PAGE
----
Timing of elective C-sections

By • Published: May 5th, 2009
Category: Health in a Heartbeat

Children born by Cesarean section before thirty-nine weeks in the womb are more likely to have immediate health problems than those born at thirty-nine or forty weeks, according to researchers writing in The New England Journal of Medicine. They studied women whose C-sections were elective and who had undergone a C-section before, but not those carrying more than one baby.

The study reviewed cases of more than thirteen-thousand C-sections performed at nineteen medical centers across the nation.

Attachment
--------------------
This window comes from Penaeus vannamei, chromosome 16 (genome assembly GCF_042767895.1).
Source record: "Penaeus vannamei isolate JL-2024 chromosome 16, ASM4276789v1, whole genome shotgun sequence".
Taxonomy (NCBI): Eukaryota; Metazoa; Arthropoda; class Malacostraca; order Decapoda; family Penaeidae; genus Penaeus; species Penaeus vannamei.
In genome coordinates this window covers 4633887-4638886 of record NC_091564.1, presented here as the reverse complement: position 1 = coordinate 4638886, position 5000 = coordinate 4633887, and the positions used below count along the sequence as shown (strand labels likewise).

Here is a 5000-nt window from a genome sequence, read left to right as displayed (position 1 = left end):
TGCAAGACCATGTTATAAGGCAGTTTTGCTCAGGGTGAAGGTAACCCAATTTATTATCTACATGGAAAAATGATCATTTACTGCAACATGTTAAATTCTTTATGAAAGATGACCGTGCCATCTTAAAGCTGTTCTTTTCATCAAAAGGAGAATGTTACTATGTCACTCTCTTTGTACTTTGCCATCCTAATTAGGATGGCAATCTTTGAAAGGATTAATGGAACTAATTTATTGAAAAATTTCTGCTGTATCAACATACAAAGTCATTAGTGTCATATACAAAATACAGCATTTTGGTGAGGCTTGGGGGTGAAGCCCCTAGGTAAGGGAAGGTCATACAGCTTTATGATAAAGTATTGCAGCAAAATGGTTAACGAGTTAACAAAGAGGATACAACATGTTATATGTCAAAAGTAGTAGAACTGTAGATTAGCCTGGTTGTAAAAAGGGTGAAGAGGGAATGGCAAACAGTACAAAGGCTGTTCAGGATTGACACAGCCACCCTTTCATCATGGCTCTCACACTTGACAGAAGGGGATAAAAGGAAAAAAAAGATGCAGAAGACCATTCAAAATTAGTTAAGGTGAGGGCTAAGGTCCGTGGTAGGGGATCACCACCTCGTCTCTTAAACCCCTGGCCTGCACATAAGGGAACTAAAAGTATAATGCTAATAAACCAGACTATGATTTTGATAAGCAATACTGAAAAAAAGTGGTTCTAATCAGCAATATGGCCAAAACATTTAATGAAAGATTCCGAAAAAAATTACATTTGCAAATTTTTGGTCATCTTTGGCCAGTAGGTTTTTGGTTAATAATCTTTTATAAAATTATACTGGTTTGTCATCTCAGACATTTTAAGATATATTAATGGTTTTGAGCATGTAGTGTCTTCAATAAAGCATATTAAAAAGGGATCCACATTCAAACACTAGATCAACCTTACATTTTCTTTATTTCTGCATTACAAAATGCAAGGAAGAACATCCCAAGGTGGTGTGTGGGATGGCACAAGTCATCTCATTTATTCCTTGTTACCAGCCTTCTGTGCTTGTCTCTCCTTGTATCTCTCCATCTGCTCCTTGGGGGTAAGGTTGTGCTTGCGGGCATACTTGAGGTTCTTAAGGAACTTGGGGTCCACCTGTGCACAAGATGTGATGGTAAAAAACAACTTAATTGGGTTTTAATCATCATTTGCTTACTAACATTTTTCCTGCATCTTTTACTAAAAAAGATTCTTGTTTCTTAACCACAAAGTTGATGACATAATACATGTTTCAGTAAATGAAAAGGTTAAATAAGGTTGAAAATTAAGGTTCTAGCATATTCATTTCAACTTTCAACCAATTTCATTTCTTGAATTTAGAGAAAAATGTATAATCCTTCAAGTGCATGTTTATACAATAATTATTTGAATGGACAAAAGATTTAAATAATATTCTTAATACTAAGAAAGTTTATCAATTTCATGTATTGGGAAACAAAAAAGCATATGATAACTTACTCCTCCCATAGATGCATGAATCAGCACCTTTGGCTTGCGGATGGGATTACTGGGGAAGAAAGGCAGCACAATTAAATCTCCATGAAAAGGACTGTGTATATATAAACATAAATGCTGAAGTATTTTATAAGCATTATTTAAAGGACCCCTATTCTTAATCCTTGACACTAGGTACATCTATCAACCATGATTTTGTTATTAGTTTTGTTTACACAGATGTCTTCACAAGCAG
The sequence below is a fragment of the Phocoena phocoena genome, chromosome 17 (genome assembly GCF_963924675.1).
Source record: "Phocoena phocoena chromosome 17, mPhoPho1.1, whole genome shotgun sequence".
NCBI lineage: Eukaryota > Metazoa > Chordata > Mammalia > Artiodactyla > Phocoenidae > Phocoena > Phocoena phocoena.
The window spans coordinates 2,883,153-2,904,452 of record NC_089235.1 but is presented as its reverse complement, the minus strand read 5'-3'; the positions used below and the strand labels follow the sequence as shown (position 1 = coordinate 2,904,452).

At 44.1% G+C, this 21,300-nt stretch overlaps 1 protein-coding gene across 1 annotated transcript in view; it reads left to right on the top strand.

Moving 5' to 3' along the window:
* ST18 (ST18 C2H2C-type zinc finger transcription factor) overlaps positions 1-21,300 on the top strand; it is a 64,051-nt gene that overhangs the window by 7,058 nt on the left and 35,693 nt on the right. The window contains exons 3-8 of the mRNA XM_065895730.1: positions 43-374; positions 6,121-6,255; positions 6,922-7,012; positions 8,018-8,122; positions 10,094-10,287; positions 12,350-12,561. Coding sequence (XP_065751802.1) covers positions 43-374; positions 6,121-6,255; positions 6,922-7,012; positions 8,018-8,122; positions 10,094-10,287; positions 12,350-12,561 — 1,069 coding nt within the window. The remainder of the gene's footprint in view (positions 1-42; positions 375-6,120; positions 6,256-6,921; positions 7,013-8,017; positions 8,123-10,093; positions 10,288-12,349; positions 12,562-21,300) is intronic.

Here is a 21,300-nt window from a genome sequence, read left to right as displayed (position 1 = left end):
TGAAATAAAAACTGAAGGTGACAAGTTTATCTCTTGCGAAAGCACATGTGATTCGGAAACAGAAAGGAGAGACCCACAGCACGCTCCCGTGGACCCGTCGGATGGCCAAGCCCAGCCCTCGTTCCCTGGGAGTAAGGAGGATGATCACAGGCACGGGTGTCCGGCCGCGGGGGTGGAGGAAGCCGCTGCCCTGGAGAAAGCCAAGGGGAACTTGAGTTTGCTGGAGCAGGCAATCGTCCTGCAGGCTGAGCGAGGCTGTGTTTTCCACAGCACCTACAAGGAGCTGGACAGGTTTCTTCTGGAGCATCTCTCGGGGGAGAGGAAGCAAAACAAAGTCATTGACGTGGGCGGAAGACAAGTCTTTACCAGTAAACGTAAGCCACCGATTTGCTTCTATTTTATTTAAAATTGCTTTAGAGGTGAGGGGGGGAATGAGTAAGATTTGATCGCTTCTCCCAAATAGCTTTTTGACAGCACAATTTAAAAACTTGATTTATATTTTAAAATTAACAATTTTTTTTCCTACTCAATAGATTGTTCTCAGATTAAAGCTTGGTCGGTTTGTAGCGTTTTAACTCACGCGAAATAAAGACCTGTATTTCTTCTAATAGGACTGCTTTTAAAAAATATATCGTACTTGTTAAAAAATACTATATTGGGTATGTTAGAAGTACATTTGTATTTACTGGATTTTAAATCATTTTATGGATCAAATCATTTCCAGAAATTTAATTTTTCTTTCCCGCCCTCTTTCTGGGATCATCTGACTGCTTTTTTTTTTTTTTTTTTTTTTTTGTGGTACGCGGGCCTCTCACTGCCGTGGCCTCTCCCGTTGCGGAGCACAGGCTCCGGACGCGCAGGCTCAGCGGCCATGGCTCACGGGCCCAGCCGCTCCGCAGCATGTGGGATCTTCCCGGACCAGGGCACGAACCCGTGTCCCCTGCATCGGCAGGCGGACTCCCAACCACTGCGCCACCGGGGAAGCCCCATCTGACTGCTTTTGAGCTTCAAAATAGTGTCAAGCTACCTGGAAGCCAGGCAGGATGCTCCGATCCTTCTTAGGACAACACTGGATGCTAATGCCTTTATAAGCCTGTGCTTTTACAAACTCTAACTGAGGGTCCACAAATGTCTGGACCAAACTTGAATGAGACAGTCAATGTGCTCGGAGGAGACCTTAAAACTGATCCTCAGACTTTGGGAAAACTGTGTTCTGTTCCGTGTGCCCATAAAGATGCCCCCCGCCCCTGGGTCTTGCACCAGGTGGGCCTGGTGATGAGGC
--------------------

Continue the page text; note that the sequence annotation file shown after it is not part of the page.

Researchers found that children born at thirty-seven or thirty-eight weeks in the womb… technically considered “at term”… experienced more instances of respiratory difficulties, low blood sugar and newborn sepsis. The babies were also more likely to require a ventilator, to be admitted to the neonatal I-C-U and to be hospitalized for at least five days.

The earlier the child was born, the more his or her risks increased. Children born after forty weeks in the womb were also more likely to experience some of the same difficulties.

The women who delivered earliest tended to be older and to have a lower body mass index.

The authors state that a significant number of elective C-sections take place before thirty-nine weeks. The trend might be explained, they said, by mothers wanting to deliver once they are considered to be “at term”… and by doctors who like to plan deliveries to fit into their schedules. But the researchers say their findings support those who advocate waiting until at least thirty-nine weeks to schedule elective Cesarean sections.